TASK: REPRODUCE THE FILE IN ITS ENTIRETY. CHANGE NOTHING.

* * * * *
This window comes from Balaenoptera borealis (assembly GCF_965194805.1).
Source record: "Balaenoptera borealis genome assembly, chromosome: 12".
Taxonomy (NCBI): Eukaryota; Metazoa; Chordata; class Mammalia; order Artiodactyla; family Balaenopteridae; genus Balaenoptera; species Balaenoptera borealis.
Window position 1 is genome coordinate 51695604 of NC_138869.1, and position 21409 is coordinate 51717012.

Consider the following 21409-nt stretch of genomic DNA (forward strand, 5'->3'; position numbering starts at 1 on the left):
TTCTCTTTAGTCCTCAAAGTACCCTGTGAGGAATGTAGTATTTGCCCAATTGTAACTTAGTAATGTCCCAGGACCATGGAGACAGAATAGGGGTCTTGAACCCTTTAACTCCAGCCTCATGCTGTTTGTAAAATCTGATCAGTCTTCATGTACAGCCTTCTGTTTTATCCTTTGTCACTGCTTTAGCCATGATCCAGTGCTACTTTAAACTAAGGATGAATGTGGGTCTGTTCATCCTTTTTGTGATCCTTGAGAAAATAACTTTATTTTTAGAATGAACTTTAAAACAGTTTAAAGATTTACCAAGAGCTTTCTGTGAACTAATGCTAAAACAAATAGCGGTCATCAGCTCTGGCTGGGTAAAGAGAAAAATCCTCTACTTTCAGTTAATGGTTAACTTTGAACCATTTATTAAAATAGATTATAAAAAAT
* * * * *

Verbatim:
This window comes from Balaenoptera borealis (assembly GCF_965194805.1).
Source record: "Balaenoptera borealis genome assembly, chromosome: 12".
Taxonomy (NCBI): Eukaryota; Metazoa; Chordata; class Mammalia; order Artiodactyla; family Balaenopteridae; genus Balaenoptera; species Balaenoptera borealis.
Window position 1 is genome coordinate 51695604 of NC_138869.1, and position 21409 is coordinate 51717012.

Consider the following 21409-nt stretch of genomic DNA (forward strand, 5'->3'; position numbering starts at 1 on the left):
TTCTCTTTAGTCCTCAAAGTACCCTGTGAGGAATGTAGTATTTGCCCAATTGTAACTTAGTAATGTCCCAGGACCATGGAGACAGAATAGGGGTCTTGAACCCTTTAACTCCAGCCTCATGCTGTTTGTAAAATCTGATCAGTCTTCATGTACAGCCTTCTGTTTTATCCTTTGTCACTGCTTTAGCCATGATCCAGTGCTACTTTAAACTAAGGATGAATGTGGGTCTGTTCATCCTTTTTGTGATCCTTGAGAAAATAACTTTATTTTTAGAATGAACTTTAAAACAGTTTAAAGATTTACCAAGAGCTTTCTGTGAACTAATGCTAAAACAAATAGCGGTCATCAGCTCTGGCTGGGTAAAGAGAAAAATCCTCTACTTTCAGTTAATGGTTAACTTTGAACCATTTATTAAAATAGATTATAAAAAAT